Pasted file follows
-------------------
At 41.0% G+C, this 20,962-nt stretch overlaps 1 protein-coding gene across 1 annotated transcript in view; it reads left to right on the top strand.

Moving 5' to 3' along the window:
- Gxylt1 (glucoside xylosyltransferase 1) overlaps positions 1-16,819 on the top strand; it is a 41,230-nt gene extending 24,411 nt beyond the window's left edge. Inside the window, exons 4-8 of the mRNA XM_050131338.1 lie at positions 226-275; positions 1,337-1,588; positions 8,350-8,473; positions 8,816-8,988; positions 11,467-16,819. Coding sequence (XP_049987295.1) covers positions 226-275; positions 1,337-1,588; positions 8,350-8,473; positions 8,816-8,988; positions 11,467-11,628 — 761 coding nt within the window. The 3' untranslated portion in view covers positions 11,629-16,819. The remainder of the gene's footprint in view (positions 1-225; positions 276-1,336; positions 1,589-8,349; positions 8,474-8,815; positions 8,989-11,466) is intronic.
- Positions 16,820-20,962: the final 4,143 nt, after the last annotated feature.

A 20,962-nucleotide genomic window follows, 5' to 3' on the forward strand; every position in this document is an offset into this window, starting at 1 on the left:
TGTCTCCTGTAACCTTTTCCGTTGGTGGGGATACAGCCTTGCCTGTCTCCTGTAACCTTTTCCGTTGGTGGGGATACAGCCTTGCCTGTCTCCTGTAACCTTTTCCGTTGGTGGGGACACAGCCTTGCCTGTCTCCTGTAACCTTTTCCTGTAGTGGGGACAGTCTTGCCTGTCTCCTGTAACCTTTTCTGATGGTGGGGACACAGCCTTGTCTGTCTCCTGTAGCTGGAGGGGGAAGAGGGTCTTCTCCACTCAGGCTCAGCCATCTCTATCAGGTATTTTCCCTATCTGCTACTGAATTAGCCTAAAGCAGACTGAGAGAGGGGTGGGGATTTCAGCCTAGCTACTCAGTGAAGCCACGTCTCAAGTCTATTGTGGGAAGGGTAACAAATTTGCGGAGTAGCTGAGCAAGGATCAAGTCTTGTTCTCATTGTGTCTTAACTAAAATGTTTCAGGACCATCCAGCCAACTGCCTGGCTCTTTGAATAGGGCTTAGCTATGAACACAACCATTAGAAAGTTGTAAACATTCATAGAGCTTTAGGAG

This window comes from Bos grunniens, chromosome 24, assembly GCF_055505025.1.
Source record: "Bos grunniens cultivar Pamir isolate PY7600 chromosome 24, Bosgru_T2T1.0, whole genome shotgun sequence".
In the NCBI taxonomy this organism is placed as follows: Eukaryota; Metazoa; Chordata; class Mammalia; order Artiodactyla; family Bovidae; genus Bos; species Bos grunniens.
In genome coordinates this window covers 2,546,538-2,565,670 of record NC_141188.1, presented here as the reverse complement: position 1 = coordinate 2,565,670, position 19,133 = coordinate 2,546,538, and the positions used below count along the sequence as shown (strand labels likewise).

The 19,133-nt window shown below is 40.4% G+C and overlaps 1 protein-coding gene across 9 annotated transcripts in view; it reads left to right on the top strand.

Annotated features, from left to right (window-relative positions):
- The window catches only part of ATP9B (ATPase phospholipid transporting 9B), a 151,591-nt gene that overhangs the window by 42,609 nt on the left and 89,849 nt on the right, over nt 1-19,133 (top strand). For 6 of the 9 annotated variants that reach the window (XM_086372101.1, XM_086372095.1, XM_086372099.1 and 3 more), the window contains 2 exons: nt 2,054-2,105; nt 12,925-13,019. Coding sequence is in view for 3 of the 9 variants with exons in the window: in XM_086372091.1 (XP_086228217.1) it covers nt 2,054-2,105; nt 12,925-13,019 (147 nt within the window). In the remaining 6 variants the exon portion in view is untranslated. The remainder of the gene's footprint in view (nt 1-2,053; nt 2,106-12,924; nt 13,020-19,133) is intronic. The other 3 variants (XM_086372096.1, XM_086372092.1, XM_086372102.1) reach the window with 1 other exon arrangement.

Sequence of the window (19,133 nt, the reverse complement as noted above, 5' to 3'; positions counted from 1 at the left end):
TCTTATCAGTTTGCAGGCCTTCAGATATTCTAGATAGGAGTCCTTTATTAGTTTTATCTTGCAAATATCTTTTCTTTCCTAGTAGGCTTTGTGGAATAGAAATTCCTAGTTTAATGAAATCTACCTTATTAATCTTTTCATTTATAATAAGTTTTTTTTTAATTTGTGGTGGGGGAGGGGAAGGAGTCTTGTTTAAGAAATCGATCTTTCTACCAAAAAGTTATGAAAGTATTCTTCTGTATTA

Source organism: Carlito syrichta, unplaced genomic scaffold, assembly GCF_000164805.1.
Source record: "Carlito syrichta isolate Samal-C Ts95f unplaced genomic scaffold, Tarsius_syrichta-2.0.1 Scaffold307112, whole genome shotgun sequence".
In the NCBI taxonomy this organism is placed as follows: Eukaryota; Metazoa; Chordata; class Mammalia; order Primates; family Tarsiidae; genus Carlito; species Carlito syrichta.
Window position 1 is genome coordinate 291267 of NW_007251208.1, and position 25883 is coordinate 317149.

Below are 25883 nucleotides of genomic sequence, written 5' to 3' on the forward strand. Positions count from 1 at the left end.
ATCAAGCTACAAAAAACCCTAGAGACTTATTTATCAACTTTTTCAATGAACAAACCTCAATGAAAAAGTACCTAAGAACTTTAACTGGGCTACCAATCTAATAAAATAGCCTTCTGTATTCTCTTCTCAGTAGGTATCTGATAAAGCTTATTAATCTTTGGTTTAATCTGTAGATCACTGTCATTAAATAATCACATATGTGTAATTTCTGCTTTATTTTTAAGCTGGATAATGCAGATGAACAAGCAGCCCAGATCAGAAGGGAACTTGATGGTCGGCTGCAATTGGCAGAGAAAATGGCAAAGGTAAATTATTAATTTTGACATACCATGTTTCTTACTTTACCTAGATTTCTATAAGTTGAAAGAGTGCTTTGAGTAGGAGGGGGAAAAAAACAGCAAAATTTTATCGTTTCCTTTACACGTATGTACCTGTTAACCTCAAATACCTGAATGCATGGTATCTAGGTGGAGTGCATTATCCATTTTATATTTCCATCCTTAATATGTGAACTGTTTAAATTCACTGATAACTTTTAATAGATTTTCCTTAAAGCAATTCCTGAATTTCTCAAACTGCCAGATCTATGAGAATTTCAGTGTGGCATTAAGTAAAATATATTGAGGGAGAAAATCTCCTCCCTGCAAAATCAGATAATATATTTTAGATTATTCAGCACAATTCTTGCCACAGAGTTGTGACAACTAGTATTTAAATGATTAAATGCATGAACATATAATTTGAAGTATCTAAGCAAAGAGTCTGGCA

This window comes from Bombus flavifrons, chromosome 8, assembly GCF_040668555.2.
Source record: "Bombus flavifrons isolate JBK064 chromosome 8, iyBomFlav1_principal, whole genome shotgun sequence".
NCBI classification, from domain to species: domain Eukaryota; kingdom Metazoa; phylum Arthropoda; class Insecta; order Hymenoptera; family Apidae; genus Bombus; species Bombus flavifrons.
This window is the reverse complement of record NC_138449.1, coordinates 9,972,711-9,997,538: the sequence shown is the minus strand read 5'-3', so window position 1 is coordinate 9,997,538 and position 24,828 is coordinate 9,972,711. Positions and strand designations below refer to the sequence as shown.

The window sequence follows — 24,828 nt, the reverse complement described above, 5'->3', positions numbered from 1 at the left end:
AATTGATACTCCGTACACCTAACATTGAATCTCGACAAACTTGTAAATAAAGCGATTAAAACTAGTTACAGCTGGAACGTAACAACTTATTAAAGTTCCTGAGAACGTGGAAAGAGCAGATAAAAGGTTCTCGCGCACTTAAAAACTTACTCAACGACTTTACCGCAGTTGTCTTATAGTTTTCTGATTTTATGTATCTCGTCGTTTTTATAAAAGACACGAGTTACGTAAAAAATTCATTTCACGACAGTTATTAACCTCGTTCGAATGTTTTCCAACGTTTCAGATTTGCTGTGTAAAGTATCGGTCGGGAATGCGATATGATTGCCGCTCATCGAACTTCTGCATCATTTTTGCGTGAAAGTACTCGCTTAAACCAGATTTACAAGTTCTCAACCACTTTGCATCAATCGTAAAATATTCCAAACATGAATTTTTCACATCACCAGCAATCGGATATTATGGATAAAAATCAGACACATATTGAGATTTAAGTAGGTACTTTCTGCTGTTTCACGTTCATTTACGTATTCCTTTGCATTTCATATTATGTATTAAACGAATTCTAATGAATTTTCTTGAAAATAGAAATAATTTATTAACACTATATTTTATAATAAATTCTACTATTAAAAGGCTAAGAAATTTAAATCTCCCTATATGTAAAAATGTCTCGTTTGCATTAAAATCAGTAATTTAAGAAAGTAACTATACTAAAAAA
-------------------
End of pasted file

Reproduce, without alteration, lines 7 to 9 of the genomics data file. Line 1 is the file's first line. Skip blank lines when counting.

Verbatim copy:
This window comes from Bos grunniens, chromosome 24, assembly GCF_055505025.1.
Source record: "Bos grunniens cultivar Pamir isolate PY7600 chromosome 24, Bosgru_T2T1.0, whole genome shotgun sequence".
In the NCBI taxonomy this organism is placed as follows: Eukaryota; Metazoa; Chordata; class Mammalia; order Artiodactyla; family Bovidae; genus Bos; species Bos grunniens.